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Advertising on Trial

Consumer Activism and Corporate Public Relations in the 1930s

A history of the activist fight against advertising

In the 1930s, the United States almost regulated advertising to a degree that seems unthinkable today. Activists viewed modern advertising as propaganda that undermined the ability of consumers to live in a healthy civic environment. Organized consumer movements fought the emerging ad business and its practices with fierce political opposition.

Inger L. Stole examines how consumer activists sought to limit corporate influence by rallying popular support to moderate and change advertising. Stole weaves the story through the extensive use of primary sources, including archival research done with consumer and trade group records, as well as trade journals and engagement with the existing literature. Her account of the struggle also demonstrates how public relations developed in order to justify laissez-faire corporate advertising in light of a growing consumer rights movement, and how the failure to rein in advertising was significant not just for civic life in the 1930s but for our era as well.


"Inger L. Stole has written a compelling history of the substantive consumer movement in the 1930s the pushed for Congressional regulations on advertising. . . . and illuminates an important historical struggle here that stands on its own, delivering a strong argument about activism and power that has human and democratic implications for society."--American Journalism

"Explores a both fascinating and important period in American advertising and public relations. . . . Readable and insightful study."--Communication Booknotes Quarterly

"An important contribution to the exciting field of consumer history. . . . Stole's meticulously researched study reminds us that the ascendancy of advertising as a dominant institution in American society was not without significant resistance."--Business History Review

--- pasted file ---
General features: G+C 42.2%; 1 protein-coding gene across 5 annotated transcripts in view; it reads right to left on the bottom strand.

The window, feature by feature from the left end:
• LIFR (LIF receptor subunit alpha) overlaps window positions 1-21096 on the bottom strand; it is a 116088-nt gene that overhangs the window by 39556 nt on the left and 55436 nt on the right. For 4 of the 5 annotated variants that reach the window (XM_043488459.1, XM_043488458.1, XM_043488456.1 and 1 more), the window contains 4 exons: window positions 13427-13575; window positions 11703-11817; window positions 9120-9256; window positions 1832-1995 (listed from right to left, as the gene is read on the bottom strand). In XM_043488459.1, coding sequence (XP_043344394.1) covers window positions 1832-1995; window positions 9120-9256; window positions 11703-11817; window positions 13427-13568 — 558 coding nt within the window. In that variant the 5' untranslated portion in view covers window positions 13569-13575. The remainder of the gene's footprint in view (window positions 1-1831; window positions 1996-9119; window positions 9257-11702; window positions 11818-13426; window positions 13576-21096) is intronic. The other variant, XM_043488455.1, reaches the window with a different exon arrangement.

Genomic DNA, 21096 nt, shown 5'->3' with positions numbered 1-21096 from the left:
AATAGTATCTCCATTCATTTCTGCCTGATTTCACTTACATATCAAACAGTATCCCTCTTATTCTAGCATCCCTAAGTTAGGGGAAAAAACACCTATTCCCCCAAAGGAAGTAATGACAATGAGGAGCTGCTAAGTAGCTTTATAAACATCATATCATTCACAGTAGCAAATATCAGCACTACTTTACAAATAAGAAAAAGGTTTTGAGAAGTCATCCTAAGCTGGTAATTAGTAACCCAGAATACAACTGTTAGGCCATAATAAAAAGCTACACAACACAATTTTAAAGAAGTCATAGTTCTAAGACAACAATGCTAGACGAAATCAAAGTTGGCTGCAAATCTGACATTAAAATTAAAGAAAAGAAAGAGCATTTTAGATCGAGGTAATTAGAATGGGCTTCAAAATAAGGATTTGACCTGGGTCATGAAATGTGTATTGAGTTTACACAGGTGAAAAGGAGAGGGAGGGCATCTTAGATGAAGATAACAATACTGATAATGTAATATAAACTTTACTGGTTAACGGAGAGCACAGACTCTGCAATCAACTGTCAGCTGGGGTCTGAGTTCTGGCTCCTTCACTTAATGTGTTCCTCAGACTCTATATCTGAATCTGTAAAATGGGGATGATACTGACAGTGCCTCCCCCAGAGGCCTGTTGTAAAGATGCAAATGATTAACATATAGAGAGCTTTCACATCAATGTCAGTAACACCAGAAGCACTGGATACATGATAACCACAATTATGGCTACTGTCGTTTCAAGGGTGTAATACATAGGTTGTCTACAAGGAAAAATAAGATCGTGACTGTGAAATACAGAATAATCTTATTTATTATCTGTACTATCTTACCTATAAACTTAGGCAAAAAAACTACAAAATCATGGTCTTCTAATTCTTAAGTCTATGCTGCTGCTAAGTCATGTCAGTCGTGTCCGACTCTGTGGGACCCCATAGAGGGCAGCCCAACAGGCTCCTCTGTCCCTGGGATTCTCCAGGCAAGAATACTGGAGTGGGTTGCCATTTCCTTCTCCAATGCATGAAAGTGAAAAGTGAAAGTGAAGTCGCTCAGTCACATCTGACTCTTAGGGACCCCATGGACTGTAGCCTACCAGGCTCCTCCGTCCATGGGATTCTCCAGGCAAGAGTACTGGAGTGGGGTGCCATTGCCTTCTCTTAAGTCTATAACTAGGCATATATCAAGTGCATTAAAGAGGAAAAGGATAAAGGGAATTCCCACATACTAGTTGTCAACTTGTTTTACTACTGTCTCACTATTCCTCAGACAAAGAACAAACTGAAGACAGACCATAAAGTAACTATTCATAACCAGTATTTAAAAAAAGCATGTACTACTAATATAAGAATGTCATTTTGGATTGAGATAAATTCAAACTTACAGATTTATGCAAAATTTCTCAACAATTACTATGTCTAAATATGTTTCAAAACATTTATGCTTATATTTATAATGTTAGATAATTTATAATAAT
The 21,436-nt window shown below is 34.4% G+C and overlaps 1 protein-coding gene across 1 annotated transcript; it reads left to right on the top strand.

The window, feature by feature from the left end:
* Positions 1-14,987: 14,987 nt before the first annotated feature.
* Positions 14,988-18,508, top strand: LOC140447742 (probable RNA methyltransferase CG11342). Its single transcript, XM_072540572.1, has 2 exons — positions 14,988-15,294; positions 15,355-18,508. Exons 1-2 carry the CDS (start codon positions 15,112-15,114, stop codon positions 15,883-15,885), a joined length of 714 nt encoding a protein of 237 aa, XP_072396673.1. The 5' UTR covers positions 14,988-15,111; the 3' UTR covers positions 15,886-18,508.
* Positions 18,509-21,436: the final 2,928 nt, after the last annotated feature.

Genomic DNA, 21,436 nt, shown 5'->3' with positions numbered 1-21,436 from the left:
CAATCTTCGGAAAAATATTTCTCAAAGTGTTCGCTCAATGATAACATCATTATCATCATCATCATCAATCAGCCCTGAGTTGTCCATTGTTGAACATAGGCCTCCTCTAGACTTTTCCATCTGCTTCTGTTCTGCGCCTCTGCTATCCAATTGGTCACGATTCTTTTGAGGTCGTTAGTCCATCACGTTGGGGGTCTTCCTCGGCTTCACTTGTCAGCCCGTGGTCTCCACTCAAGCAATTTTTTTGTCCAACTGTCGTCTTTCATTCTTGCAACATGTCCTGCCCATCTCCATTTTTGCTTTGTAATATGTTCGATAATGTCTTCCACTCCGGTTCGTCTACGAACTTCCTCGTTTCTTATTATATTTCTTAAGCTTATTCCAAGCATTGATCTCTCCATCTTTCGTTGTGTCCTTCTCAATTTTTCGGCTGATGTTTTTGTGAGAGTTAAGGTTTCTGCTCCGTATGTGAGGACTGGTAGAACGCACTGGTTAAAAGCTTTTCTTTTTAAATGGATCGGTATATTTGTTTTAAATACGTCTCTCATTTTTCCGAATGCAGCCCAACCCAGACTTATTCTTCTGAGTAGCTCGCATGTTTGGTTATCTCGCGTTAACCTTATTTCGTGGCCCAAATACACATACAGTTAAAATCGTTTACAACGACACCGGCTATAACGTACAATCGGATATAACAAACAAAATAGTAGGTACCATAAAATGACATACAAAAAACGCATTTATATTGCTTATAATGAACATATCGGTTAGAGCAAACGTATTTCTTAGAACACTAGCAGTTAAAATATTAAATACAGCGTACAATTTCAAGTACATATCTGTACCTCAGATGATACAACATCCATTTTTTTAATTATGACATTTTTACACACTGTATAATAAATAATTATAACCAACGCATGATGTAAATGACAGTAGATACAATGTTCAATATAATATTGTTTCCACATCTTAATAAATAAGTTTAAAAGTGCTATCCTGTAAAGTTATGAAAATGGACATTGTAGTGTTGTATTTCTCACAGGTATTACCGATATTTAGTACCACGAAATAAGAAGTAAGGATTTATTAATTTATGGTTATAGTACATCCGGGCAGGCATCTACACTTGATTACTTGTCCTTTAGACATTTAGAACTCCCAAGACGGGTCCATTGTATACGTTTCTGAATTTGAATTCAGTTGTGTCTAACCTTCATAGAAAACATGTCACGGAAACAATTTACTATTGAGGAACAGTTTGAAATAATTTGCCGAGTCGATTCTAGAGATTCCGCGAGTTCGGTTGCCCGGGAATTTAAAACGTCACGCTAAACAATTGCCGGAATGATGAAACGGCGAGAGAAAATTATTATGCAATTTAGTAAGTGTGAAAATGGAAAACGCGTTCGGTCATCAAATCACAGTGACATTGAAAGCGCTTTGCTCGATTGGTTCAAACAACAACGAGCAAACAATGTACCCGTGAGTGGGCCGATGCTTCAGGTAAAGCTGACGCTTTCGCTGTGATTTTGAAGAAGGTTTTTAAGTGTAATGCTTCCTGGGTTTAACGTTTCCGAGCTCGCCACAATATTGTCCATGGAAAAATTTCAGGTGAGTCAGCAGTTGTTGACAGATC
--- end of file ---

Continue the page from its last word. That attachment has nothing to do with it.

"Well grounded in primary and secondary sources, this work makes an original contribution in arguing that the central role of advertising in the US economy justifies public policy debate of the need for accurate, honest advertising now as in the 1930s, and for the radicalism of consumer movement attempting to rein in advertising. Highly recommended."--Choice

"That history [of commercial advertising] is told in Inger L. Stole's carefully researched and well-written story of the struggles among consumer advocates, advertisers, and government agencies over what federal legal constraints should apply to deceptive ads, especially for life-threatening products. . . . Both historians of consumer culture and activists who would undertake a new consumer movement will find Stole's book useful."--Journal of American History

"By examining the records of leading consumer movement groups and advertising associations, as well as key business journals like Printers' Ink and Advertising Age, [Stole] skillfully depicts an intense battle over the responsibilities of advertising in American society, waged both in the halls of Congress and the court of public opinion. . . . An important contribution to the study of American consumerism."--American Historical Review


Inger L. Stole is a professor in the Department of Communication at the University of Illinois at Urbana-Champaign. She is the author of Advertising at War: Business, Consumers, and Government in the 1940s and coeditor of A Moment of Danger: Critical Studies in the History of U.S. Communication since World War II.

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